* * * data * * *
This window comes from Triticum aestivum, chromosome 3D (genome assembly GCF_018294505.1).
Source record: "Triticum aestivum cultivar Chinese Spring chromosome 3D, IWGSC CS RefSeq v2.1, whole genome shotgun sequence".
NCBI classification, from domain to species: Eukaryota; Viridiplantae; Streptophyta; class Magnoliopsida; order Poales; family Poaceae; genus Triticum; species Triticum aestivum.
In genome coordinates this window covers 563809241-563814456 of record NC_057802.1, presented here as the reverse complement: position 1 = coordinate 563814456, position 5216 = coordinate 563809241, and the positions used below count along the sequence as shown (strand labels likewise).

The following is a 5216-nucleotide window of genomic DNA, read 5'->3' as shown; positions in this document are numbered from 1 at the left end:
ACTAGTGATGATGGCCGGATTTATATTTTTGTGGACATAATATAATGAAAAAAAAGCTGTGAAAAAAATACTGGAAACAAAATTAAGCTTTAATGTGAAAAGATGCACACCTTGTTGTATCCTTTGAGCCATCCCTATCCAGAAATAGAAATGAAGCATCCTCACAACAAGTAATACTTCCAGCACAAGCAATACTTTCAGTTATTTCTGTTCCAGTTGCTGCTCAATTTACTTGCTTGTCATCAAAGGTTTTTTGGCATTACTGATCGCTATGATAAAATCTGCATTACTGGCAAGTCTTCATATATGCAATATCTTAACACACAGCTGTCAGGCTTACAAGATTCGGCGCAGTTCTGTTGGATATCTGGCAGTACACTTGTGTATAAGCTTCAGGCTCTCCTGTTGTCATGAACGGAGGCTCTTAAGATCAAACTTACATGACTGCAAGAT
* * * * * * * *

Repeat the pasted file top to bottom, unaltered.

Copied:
This window comes from Triticum aestivum, chromosome 3D (genome assembly GCF_018294505.1).
Source record: "Triticum aestivum cultivar Chinese Spring chromosome 3D, IWGSC CS RefSeq v2.1, whole genome shotgun sequence".
NCBI classification, from domain to species: Eukaryota; Viridiplantae; Streptophyta; class Magnoliopsida; order Poales; family Poaceae; genus Triticum; species Triticum aestivum.
In genome coordinates this window covers 563809241-563814456 of record NC_057802.1, presented here as the reverse complement: position 1 = coordinate 563814456, position 5216 = coordinate 563809241, and the positions used below count along the sequence as shown (strand labels likewise).

The following is a 5216-nucleotide window of genomic DNA, read 5'->3' as shown; positions in this document are numbered from 1 at the left end:
ACTAGTGATGATGGCCGGATTTATATTTTTGTGGACATAATATAATGAAAAAAAAGCTGTGAAAAAAATACTGGAAACAAAATTAAGCTTTAATGTGAAAAGATGCACACCTTGTTGTATCCTTTGAGCCATCCCTATCCAGAAATAGAAATGAAGCATCCTCACAACAAGTAATACTTCCAGCACAAGCAATACTTTCAGTTATTTCTGTTCCAGTTGCTGCTCAATTTACTTGCTTGTCATCAAAGGTTTTTTGGCATTACTGATCGCTATGATAAAATCTGCATTACTGGCAAGTCTTCATATATGCAATATCTTAACACACAGCTGTCAGGCTTACAAGATTCGGCGCAGTTCTGTTGGATATCTGGCAGTACACTTGTGTATAAGCTTCAGGCTCTCCTGTTGTCATGAACGGAGGCTCTTAAGATCAAACTTACATGACTGCAAGAT